Saturday, November 21, 2009
Just remember that the weblink is really your only way back to the recording since there is no account to save it to. And every recording is more or less public once you share the link or embed the Vocaroo player. Just for fun you can try it out below.
Tuesday, November 17, 2009
Here is a video tutorial on using Google Docs Forms to build a quick collaborative bookmarking and research resource for your class.
Wednesday, November 11, 2009
Users can submit their BrainyPic or Flix after a simple sign up or by using Facebook Connect. Sign-up also gives users access to voting and comments.
BrainyPics asks users choose a word from a drop down menu "word bank", upload a picture, give credit to the photos source :), and then write a caption using the word correctly. Flix uses a similar word bank, but videos must be uploaded to a video host like YouTube and then embedded. Submissions receive votes for being either a "great sentence" or "questionable usage", or users can add comments.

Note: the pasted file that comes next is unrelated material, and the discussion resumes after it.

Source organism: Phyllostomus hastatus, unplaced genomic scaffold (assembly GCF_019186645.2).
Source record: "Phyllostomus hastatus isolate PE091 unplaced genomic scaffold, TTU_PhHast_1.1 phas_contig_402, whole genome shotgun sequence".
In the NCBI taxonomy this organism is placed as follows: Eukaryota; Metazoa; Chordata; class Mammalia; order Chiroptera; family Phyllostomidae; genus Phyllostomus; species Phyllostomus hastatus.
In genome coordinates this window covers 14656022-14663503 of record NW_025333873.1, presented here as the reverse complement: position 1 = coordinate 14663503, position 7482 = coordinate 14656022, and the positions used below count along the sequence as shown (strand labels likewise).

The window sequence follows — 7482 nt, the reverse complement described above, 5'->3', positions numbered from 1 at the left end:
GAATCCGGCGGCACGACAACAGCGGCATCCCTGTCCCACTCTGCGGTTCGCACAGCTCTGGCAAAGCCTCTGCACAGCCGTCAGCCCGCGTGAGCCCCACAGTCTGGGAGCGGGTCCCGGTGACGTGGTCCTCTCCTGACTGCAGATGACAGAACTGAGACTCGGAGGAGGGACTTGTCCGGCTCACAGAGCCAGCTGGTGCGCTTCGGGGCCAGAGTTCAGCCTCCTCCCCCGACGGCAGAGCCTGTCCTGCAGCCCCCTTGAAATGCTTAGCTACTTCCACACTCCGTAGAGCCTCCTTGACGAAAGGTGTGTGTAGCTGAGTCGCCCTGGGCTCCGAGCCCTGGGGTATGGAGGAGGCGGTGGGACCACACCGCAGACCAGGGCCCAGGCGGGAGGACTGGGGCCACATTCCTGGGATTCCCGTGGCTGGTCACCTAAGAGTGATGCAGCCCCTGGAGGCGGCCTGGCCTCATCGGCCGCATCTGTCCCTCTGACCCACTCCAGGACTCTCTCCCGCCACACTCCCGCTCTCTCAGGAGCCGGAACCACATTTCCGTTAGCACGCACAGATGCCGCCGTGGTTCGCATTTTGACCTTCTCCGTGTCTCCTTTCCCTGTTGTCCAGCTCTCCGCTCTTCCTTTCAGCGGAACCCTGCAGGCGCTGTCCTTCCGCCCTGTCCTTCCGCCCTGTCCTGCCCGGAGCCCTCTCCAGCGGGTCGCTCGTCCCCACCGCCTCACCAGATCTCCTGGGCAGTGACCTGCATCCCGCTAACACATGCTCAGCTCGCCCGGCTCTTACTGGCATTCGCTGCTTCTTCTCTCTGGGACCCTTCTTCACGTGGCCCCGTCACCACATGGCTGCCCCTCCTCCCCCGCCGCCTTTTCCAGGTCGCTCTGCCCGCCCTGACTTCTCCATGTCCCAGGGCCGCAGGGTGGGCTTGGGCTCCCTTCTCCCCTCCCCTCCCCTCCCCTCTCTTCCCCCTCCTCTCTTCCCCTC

This is a great example of students creating their own learning resources and combines basic social networking features that make the site engaging and collaborative. I only wish I could add the word "repertoire".
Friday, November 6, 2009
This week I am featuring drop.io a website that describes itself as "Simple real-time sharing, collaboration, and presentation". Here's how they put it:
Thursday, October 29, 2009